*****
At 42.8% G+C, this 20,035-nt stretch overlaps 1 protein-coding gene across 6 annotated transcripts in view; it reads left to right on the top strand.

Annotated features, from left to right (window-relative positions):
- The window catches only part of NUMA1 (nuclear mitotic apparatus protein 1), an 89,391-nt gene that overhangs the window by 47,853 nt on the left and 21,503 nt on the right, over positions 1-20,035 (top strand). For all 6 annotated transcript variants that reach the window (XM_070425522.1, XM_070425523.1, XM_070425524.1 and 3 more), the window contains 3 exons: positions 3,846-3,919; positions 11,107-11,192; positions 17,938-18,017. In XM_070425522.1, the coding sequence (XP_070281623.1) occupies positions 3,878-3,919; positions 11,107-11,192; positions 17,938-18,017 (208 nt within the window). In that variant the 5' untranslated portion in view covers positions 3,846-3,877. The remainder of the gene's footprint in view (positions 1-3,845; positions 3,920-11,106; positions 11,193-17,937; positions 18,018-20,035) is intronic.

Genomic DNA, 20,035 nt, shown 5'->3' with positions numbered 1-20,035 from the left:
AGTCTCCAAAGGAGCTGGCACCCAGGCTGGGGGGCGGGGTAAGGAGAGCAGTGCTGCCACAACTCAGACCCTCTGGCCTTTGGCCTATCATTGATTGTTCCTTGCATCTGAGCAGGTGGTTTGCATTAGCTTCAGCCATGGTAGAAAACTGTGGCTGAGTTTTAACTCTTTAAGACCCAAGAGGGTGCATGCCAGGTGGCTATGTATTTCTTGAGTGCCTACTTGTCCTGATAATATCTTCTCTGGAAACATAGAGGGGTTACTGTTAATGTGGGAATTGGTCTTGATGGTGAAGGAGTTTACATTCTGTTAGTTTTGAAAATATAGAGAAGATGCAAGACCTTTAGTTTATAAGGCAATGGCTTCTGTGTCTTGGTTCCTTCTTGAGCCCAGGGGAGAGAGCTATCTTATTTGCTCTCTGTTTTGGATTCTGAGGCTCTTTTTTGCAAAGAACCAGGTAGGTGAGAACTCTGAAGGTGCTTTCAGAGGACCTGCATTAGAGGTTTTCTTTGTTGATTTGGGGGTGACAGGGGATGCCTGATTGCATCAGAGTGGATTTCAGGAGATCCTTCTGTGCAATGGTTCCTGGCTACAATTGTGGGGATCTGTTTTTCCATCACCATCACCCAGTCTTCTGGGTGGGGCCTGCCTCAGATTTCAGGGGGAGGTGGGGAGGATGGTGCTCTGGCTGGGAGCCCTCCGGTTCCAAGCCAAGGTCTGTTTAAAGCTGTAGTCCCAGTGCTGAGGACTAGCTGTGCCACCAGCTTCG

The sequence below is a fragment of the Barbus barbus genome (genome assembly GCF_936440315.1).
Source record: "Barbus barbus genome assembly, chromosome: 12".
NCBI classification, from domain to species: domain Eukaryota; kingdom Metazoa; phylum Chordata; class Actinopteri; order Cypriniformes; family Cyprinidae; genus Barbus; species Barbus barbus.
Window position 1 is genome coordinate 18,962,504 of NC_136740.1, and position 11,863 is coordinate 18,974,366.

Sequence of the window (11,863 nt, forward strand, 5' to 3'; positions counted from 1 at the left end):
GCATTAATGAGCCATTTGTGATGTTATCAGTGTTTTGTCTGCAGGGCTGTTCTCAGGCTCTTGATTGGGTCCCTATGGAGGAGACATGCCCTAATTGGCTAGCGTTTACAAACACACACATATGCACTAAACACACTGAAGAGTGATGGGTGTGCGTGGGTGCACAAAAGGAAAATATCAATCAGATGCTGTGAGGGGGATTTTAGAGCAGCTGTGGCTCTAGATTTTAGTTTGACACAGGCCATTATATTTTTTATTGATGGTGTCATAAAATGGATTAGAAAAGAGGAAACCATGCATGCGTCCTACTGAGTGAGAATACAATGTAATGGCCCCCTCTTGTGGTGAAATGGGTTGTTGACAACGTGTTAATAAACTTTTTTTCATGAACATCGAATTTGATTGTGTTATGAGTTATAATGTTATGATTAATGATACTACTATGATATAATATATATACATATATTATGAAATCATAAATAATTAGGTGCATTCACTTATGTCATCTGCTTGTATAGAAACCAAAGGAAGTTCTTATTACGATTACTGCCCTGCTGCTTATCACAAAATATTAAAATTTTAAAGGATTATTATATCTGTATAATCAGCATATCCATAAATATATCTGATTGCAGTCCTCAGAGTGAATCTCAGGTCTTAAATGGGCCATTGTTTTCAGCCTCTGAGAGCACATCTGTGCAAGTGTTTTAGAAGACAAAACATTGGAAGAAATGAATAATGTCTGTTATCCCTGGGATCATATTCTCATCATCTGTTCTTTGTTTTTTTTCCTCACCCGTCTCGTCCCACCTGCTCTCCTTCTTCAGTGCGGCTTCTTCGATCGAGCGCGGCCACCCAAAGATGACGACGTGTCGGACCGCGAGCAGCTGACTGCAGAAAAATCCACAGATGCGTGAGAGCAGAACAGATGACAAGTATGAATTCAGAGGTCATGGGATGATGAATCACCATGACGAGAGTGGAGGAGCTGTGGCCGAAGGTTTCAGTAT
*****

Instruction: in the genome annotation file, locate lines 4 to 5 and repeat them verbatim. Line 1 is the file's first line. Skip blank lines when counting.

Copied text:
Genomic DNA, 20,035 nt, shown 5'->3' with positions numbered 1-20,035 from the left:
AGTCTCCAAAGGAGCTGGCACCCAGGCTGGGGGGCGGGGTAAGGAGAGCAGTGCTGCCACAACTCAGACCCTCTGGCCTTTGGCCTATCATTGATTGTTCCTTGCATCTGAGCAGGTGGTTTGCATTAGCTTCAGCCATGGTAGAAAACTGTGGCTGAGTTTTAACTCTTTAAGACCCAAGAGGGTGCATGCCAGGTGGCTATGTATTTCTTGAGTGCCTACTTGTCCTGATAATATCTTCTCTGGAAACATAGAGGGGTTACTGTTAATGTGGGAATTGGTCTTGATGGTGAAGGAGTTTACATTCTGTTAGTTTTGAAAATATAGAGAAGATGCAAGACCTTTAGTTTATAAGGCAATGGCTTCTGTGTCTTGGTTCCTTCTTGAGCCCAGGGGAGAGAGCTATCTTATTTGCTCTCTGTTTTGGATTCTGAGGCTCTTTTTTGCAAAGAACCAGGTAGGTGAGAACTCTGAAGGTGCTTTCAGAGGACCTGCATTAGAGGTTTTCTTTGTTGATTTGGGGGTGACAGGGGATGCCTGATTGCATCAGAGTGGATTTCAGGAGATCCTTCTGTGCAATGGTTCCTGGCTACAATTGTGGGGATCTGTTTTTCCATCACCATCACCCAGTCTTCTGGGTGGGGCCTGCCTCAGATTTCAGGGGGAGGTGGGGAGGATGGTGCTCTGGCTGGGAGCCCTCCGGTTCCAAGCCAAGGTCTGTTTAAAGCTGTAGTCCCAGTGCTGAGGACTAGCTGTGCCACCAGCTTCG